Editor’s Column: Let’s back the Church in calling for a review of the benefits system

Have your say

The rise in the number of foodbanks across South Yorkshire is one of the scandals of modern times.

If you turned the clock back the clock 50 years to the post-war boom and asked local people what one of the defining features of life at the start of the 21st century would be, food banks would not have even crossed minds.


‘Disgrace’ of poverty-stricken families relying on South Yorkshire foodbanks

A return to Victorian poverty would be the last thing a generation enjoying a higher standard of living than they had in decades would have thought of.

Yet here we are, living in a county with 60 foodbanks - at least - feeding hundreds of families a week.

The Diocese of Sheffield this week called the situation a disgrace and the bishop, the Right Reverend Dr Steven Croft, has called for politicians to act on this scandal.

If anyone doubted that welfare reform and the tightening up of the benefits system would have an effect, then here is the proof.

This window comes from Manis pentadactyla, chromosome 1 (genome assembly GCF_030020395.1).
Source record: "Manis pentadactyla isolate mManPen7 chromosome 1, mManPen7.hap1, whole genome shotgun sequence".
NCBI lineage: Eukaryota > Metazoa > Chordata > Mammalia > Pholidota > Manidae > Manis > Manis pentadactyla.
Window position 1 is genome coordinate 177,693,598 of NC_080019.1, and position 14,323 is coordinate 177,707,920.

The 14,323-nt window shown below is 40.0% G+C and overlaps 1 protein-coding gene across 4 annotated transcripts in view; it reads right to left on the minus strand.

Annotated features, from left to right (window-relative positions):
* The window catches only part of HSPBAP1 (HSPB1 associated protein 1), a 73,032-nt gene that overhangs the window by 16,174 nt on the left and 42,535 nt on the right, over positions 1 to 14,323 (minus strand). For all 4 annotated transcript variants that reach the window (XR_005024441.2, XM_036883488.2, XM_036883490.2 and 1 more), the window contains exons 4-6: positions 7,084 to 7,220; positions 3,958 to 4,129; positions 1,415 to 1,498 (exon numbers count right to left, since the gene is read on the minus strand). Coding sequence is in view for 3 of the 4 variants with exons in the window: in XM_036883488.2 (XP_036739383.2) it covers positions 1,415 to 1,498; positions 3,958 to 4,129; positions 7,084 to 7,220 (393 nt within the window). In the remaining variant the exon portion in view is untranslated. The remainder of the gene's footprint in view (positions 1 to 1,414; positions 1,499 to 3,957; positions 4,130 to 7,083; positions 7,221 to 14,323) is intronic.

The diocesan survey found that across the county it is problems around the benefits system that has led to the explosion in food poverty, throwing families at the mercy of food banks that were unheard of a decade ago.

The diocese makes three recommendations in its report, all of which centre on improvements to the system.

It wants delays in payments to be minimised, seeks a system of crisis loans and hardship payments and is urging Government to hold a review of the benefit sanction policy.

Tightening up the benefits system - whether you agree it was necessary or not - was never going to be straightforward and fears were expressed by groups across our society that the changes were too much, too quickly and would result in greater hardship for people who were not the intended targets of such a clampdown.

This includes children and the vulnerable, for they are among those whose bellies are filled at the foodbanks.

Whatever your views on the benefits system, most people would agree that a safety net for those in greatest need is a requirement of a civilised society. We should not stand by and watch people, including innocent children, frail elderly people or those unable to work through illness, starve. Our church leaders are right; it is unaccceptable.

And if it is the changes to the benefits system that are causing the problems, then it is right too that the system is reviewed as a matter of urgency.

These people have no rainy day fund: delaying payments or witholding benefits, even for days, to people who have nothing is devastating.